Many people may be familiar with investing in common stocks as growth vehicles in their financial portfolio. With information a click away on the internet and various books just as available on investing, it seems that everyone has the power to manage their own portfolio like they were a professional investment manager.
Many of these sources point toward Warren Buffet's style of investing, commonly known as value investing. The premise behind the strategy cites that investors own a small piece of a company. The basic philosophy is that a good investment is made in good companies selling at a discount to their intrinsic value.
However, caution and an analytical approach should be taken when defining intrinsic value, which is loosely defined as the price at which a person would be willing to pay for the whole business. This assumption is vague and not useful in practicum at all.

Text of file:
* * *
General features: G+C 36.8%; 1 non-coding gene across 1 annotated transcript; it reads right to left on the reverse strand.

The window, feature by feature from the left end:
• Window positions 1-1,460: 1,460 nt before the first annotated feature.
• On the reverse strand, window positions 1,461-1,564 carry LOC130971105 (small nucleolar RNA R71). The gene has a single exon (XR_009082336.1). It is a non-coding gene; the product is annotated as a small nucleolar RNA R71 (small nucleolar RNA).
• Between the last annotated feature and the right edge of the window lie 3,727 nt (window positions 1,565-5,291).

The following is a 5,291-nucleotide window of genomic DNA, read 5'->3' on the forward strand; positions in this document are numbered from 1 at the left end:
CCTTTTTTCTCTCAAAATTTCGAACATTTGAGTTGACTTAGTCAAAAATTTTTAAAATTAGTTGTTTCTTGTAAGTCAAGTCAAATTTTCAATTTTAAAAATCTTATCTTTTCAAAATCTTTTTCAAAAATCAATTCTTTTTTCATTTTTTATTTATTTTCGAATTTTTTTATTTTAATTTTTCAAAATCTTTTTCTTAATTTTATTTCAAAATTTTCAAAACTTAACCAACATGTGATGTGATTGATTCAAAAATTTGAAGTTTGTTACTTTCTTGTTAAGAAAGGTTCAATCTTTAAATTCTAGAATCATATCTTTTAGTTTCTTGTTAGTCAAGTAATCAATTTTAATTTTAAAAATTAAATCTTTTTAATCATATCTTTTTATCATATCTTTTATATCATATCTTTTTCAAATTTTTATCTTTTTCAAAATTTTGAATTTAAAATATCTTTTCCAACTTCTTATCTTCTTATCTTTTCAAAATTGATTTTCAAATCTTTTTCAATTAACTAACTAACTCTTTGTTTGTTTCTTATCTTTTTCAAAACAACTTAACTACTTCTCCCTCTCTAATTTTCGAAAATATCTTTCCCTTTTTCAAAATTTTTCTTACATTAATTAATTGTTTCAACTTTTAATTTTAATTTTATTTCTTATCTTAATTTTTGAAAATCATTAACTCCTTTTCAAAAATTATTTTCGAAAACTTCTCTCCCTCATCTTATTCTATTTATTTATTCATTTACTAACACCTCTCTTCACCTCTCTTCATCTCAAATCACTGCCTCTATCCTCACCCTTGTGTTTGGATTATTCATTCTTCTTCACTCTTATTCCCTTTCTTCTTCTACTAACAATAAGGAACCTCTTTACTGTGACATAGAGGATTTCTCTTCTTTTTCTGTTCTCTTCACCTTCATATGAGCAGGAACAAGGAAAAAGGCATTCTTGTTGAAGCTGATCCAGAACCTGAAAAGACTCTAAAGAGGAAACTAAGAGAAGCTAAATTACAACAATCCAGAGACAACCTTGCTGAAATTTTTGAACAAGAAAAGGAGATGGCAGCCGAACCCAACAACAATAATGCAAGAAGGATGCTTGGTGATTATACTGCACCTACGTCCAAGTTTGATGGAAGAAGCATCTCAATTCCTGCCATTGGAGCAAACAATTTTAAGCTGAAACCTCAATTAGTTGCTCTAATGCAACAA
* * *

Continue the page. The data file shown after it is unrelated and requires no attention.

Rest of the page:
The truth about intrinsic value is that it is subject to the participants involved, meaning that, depending on the buyers and sellers own reasoning, intrinsic value will differ. If you were a small bank up for sale, you would most likely charge a far lower price to a private buyer than you would, say to Bank of America. This is mostly because variables such as the size of the buyer and synergy value come into play.
Furthermore, intrinsic value differs between how the buyer or the seller are evaluating it. While things such as future earnings are factored into both perspective values, there are variables that will discount the value of the business on the side of the buyer that would not affect the value to the seller. These are things such as lack of liquidity and non-diversifiable risk.
Likewise, the value of the business to the seller will factor in the size of the buyer that would not affect the value calculation on the part of the buyer. As a buyer, how big the company is should not make me change my estimate of what another prospective company is worth to me, but it will to the seller.